Catalyzing Change

“My ultimate goal is to see people graduate,” says Amber Schultz, Ed.D.

With 20 years of experience under her belt, the assistant vice president for admissions, marketing and recruitment at St. Cloud State University in central Minnesota has a singular focus: getting more students that piece of paper that can change their lives, their families’ lives and their communities.

“We strive to be a life-changing institution and attract students who may not have a lot of access to higher education for various reasons,” Shultz says. “We strive to take each student where they want to go.”

That is no easy task: of all low-income students who enroll in a four-year degree-granting institution, only 32 percent will end up earning their degree, compared to 71 percent of their upper-income peers.

Photo courtesy of Luther College

That gap is what College Possible has been striving to close for over 18 years. In that time, we’ve seen firsthand the unique barriers that low-income students often face. Things that may seem small, like getting a flat tire, often have a ripple effect that lead low-income students to drop out of college.

Through College Possible’s high school programming, students attend after-school sessions in their junior and senior years, and stay in contact with college coaches until they earn their degree. In the last 10 years, College Possible expanded this model beyond our starting point in Minnesota to five new sites, vastly increasing the number of students receiving near-peer coaching.

As more and more low-income and first-generation students enter U.S. campuses, it’s vital that institutions are prepared to be responsive to the unique needs of these students — unique needs that College Possible programming has been able to meet at our partner institutions. But the need is so much greater than our six sites have been able to match.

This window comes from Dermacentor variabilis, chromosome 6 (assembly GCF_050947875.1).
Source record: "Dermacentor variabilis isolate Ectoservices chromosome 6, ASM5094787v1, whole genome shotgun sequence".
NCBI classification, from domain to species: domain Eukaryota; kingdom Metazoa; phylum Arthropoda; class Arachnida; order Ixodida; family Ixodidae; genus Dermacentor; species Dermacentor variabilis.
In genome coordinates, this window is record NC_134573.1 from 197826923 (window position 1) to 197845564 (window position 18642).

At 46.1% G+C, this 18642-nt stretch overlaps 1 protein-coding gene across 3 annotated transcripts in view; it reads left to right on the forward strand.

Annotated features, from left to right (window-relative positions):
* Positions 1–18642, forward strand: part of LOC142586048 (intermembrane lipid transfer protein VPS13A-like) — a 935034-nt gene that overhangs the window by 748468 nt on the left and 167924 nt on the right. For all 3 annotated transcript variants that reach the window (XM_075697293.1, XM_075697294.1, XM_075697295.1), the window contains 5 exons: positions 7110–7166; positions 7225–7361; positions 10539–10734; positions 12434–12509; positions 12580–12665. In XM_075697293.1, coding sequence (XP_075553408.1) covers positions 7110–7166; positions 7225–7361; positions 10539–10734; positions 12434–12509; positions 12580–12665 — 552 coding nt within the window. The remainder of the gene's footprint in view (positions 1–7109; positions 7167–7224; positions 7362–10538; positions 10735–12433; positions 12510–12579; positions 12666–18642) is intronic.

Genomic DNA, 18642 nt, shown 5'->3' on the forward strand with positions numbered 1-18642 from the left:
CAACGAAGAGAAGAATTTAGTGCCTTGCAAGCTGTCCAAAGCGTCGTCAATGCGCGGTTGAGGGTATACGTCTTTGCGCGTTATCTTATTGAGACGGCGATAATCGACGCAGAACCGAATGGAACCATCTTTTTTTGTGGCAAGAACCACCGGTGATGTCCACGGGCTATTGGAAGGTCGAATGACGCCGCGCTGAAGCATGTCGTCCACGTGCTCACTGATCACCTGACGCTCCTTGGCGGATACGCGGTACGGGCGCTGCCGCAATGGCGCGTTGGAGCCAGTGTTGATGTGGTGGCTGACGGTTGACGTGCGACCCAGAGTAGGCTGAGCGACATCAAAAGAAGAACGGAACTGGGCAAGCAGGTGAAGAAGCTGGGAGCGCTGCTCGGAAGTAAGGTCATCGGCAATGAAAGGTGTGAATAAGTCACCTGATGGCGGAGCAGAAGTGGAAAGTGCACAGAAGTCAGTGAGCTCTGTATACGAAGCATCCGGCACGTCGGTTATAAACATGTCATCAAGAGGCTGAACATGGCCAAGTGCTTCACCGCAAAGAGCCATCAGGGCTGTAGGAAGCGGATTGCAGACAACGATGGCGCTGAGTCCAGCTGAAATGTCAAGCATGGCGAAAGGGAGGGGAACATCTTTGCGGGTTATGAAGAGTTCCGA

This was the impetus behind the creation of Catalyze, a program launched by College Possible in 2016. The goal of Catalyze is to aid colleges and universities in embedding our curriculum and coaching model on their campuses, thereby greatly expanding the impact College Possible can have and supporting even more students on their college journeys. Catalyze has a simple, but powerful, vision: to help colleges and universities graduate more of the 2.4 million students on campus who come from low-income backgrounds.

“It’s amazing that our campuses are increasing the number of low-income and first-generation students they’re serving,” says Carrie Carroll, senior partnerships manager for Catalyze. “But the reality is that many institutions don’t have the staff or resources to fully support these students in the way they’d like to.”

Taking near-peer coaching a step further

College Possible’s model has shown great success over the past 18 years, closing the degree divide for our students to just a few percentage points.

“We knew we were doing a great job and seeing great results via direct service,” says Kendra Krolik, senior director, Catalyze. “We also knew that we were serving only a fraction of the students who should be able to benefit from coaching. That’s what led us to ask, how can we effectively expand our reach? How can we serve even more students?”

The model that developed from these conversations took a new approach: What if we served college students who didn’t participate in College Possible’s high school program? What if we embedded near-peer coaches on campuses across the country to help students navigate their college journey and make it to graduation day?

To pilot this new model, College Possible turned to some of its most valued college partners, including St. Cloud State University. “College Possible approached me and asked, ‘What if we took this one step further? We want to make sure students graduate. What can we do? What will it take?’” says Schultz. “I absolutely wanted to do this. I couldn’t wait to see it happen.”

The dedicated support of college partners such as St. Cloud State University will prove invaluable to Catalyze’s ultimate success, allowing us to bring together College Possible’s proven model with strong on-campus resources to best serve students.